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A Better Partnership


Jun 2007
June 13, 2007

The Tax Consequences of Employee Leave Donation Programs

Employee leave donation programs are popular among public sector employers, and increasingly private companies are creating systems for employees to donate their paid leave for the benefit of other employees. The tax consequences of such programs, however, are a key consideration for employers.

The basic principle of tax law dictates that income for services is taxed to the person who earned it. Say, for example, employee Joe is entitled to a $500 paycheck at the end of the month, but tells his employer, "instead of paying me that $500, send the check directly to my coworker, Sally." While Joe never saw a penny of that $500, in the world of tax law it is considered Joe's income and taxable to Joe.

The same rule generally applies if, instead of transferring $500 directly, Joe decides to donate his paid time off to Sally. If Sally is ill for an extended period of time and has exhausted her sick days, and Joe tells Sally, "I have a couple of extra paid sick days, just use mine," under general tax rules, any pay that Sally receives from using Joe's sick days will be taxable to Joe.

Can this be avoided? Yes, but you have to follow some IRS rules.

The IRS offers exceptions for employer-sponsored, leave-donation programs. The first allows for "bona fide leave-sharing arrangements" for medical emergencies, while the second covers leave banks for natural disasters.

Leave donated under circumstances that do not meet the requirements of either of the two exceptions will ordinarily be taxed to the donor employee, and will also be considered the donor employee's wages for employment tax purposes.

Medical Emergencies

Under the medical emergencies exception, the amounts received are not taxable to the donor, and are considered "wages" of the recipient for purposes of the Federal Insurance Contributions Act (FICA), the Federal Unemployment Tax Act (FUTA), and income tax withholding, unless excluded by a specific provision of the Internal Revenue Code. The leave donor may not claim an expense, charitable contribution, or loss deduction for any leave donated.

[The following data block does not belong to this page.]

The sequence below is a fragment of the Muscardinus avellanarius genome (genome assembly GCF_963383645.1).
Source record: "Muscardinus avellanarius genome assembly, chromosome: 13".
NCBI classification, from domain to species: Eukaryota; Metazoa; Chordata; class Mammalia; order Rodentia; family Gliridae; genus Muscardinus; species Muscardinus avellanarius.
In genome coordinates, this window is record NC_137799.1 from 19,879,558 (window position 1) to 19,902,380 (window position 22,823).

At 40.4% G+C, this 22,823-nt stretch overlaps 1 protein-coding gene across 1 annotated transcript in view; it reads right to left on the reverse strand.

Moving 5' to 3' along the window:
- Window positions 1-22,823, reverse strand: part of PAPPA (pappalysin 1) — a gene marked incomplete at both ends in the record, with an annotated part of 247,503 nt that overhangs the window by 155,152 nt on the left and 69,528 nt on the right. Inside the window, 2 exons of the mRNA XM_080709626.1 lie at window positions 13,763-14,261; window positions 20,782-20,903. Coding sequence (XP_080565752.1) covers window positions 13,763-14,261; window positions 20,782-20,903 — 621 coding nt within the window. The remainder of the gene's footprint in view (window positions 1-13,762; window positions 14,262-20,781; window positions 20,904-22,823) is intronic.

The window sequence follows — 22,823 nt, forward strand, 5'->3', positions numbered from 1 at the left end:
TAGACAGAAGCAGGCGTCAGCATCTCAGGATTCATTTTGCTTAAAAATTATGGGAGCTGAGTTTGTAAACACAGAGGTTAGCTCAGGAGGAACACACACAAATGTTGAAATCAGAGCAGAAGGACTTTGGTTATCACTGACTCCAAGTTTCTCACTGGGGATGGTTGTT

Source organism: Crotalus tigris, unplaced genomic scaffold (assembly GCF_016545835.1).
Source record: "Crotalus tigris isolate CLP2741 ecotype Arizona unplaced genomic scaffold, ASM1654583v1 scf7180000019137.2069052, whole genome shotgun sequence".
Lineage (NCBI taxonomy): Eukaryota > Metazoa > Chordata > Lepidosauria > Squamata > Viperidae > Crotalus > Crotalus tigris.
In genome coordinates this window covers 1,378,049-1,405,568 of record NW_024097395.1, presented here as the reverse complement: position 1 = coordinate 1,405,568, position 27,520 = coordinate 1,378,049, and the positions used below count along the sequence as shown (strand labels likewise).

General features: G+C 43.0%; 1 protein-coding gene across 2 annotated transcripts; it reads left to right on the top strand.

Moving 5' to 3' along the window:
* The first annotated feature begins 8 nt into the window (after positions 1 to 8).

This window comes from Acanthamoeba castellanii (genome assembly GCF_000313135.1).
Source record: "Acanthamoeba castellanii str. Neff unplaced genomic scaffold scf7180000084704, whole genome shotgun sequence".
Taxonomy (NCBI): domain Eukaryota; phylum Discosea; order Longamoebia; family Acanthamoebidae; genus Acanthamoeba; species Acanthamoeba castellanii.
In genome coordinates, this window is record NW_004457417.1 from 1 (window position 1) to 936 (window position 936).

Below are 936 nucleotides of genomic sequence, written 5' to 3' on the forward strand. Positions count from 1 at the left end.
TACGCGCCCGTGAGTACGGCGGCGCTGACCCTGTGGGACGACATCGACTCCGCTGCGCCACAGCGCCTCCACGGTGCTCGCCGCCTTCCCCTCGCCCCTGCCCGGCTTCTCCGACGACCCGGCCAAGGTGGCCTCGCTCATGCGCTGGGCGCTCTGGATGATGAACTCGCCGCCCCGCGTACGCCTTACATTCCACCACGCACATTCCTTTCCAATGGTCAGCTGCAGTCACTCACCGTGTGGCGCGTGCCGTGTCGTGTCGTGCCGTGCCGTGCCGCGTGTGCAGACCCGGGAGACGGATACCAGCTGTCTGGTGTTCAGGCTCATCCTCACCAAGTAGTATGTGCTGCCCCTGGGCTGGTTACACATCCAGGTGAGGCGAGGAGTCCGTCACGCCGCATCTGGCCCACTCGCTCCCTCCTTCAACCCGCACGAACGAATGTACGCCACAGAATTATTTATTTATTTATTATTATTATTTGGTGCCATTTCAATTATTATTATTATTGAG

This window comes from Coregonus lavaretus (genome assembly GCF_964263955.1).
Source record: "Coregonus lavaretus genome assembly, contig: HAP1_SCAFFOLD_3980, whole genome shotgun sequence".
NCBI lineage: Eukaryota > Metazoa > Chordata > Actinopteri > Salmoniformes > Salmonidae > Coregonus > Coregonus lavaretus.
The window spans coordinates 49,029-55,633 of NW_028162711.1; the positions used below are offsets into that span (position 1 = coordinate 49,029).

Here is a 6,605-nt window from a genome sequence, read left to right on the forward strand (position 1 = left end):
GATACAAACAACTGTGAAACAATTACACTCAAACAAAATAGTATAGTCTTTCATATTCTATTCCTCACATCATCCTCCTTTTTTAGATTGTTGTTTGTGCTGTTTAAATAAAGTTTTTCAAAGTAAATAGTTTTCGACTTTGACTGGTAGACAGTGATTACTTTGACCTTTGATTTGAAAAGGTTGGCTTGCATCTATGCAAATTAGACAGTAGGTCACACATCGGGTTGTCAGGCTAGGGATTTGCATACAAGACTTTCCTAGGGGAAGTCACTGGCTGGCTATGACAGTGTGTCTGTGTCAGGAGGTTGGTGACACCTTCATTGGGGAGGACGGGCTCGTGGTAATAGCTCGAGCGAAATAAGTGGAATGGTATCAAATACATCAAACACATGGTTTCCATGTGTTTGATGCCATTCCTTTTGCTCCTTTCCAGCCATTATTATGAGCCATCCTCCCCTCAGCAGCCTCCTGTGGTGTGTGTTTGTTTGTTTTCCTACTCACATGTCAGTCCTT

This raises the question of what exactly is a "bona fide employer-sponsored leave-sharing arrangement?" The IRS has not explicitly defined such an arrangement, but has provided some guidance by way of example.

Based on IRS recommendations, the leave-sharing arrangement for medical emergencies should:

  • Be in writing, established and administered by the employer.

  • Create a leave bank for employees to deposit their donated leave to, from which the leave will be distributed to the employees who request it. A "one-on-one" plan, where one employee directs donated leave to a particular employee, is more likely to be viewed as income to the donor employee, followed by a gift to the recipient. The safest route is to create rules regarding the manner in which surrendered or deposited leave will be granted to eligible recipients.

  • Specify that leave is to be used only for medical emergencies, which should be restricted to a major illness or medical condition of the employee, or family member of the employee, that requires a prolonged absence. This may include intermittent absences related to the same illness or condition. The IRS also has approved plans that include extended time off following the death of a parent, child, or spouse.

  • Have a procedure in place for employees to apply for leave, in writing, describing the medical emergency or condition. The employee should be eligible to receive leave from the bank only after the application is approved and the applicant has exhausted all paid leave. Any leave received by the employee should be paid at the employee's normal rate of compensation. Donated leave may be converted to reflect differences in pay rates. For example, if the donor employee is regularly paid $15 per hour and donates eight hours to the leave bank, and the recipient is ordinarily paid $10 per hour, the recipient will receive 12 hours of leave at $10 per hour.